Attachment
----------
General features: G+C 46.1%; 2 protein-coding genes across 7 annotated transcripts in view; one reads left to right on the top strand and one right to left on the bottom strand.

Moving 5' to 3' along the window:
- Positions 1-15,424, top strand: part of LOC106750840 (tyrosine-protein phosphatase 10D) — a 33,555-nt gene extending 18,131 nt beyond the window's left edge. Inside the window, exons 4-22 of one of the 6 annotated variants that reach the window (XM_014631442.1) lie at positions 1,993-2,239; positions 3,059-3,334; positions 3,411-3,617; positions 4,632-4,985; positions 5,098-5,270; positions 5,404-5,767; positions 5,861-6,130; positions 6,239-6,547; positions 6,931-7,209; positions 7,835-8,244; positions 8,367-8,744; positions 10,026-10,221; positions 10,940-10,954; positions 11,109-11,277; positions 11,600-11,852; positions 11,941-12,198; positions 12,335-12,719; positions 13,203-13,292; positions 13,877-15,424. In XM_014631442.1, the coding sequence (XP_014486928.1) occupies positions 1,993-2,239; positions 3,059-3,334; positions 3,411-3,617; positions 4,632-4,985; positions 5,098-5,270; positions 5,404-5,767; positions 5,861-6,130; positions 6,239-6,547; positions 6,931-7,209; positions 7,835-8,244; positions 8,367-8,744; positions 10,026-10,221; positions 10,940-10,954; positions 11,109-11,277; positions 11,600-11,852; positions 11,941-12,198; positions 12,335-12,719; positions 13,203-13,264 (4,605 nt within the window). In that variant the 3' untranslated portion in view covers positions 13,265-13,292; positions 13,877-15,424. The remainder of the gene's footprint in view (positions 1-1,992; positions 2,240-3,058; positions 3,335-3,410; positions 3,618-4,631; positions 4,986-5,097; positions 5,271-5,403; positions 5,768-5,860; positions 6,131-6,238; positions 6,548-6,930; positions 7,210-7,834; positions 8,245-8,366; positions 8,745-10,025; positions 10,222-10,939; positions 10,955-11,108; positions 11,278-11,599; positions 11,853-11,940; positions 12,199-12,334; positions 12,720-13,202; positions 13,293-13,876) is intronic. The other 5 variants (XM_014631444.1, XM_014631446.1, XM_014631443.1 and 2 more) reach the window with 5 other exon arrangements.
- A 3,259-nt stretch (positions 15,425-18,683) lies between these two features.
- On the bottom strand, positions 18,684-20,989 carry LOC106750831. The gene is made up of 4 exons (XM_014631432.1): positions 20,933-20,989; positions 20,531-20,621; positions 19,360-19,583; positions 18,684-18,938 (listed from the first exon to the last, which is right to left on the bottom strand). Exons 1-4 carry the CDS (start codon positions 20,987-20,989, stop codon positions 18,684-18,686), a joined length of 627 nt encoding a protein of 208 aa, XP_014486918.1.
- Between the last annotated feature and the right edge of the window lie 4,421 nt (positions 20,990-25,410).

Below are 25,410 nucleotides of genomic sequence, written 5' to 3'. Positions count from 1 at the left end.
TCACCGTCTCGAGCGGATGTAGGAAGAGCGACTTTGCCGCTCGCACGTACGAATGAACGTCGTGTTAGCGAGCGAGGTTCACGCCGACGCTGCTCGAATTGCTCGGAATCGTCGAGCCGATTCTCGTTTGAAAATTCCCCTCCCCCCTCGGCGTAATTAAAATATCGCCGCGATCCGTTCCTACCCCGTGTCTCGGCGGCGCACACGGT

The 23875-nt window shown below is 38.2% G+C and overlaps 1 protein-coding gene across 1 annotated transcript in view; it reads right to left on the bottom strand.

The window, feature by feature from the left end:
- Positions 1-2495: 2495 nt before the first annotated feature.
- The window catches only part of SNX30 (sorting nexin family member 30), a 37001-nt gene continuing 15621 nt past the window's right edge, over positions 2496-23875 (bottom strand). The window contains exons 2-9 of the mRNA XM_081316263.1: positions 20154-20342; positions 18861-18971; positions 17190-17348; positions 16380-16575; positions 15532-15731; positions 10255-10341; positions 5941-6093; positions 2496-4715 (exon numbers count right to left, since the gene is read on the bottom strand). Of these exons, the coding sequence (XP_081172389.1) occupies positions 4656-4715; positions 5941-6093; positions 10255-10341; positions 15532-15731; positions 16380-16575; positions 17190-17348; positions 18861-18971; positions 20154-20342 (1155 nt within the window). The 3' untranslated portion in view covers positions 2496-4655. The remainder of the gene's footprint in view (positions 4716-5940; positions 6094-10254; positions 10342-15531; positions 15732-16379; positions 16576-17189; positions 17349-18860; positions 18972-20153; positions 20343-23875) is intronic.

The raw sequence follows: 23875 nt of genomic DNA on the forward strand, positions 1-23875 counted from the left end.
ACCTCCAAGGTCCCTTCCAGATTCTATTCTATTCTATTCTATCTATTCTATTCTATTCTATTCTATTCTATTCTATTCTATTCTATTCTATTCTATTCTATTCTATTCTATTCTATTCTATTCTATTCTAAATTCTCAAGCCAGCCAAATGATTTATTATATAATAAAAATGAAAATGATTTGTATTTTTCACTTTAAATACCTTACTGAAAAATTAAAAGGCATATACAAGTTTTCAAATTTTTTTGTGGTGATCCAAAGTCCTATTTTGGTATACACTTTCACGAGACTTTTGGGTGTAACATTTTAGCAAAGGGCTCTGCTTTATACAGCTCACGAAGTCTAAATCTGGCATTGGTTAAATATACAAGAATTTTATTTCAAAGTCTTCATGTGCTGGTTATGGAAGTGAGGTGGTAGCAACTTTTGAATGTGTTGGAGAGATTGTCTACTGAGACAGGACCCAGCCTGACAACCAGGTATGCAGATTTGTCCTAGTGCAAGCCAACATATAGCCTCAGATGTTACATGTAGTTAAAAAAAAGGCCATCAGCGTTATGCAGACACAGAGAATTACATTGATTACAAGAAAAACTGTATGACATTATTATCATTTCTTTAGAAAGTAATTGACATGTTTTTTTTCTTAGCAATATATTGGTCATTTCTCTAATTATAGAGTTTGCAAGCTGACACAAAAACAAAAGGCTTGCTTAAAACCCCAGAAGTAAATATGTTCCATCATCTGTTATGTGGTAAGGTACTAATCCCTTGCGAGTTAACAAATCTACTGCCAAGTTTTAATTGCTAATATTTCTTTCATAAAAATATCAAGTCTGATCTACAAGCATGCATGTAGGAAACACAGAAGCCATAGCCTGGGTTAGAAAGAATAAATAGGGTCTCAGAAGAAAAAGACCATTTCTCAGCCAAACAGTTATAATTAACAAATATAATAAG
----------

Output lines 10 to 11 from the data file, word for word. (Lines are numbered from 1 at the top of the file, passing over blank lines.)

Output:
The window, feature by feature from the left end:
- Positions 1-2495: 2495 nt before the first annotated feature.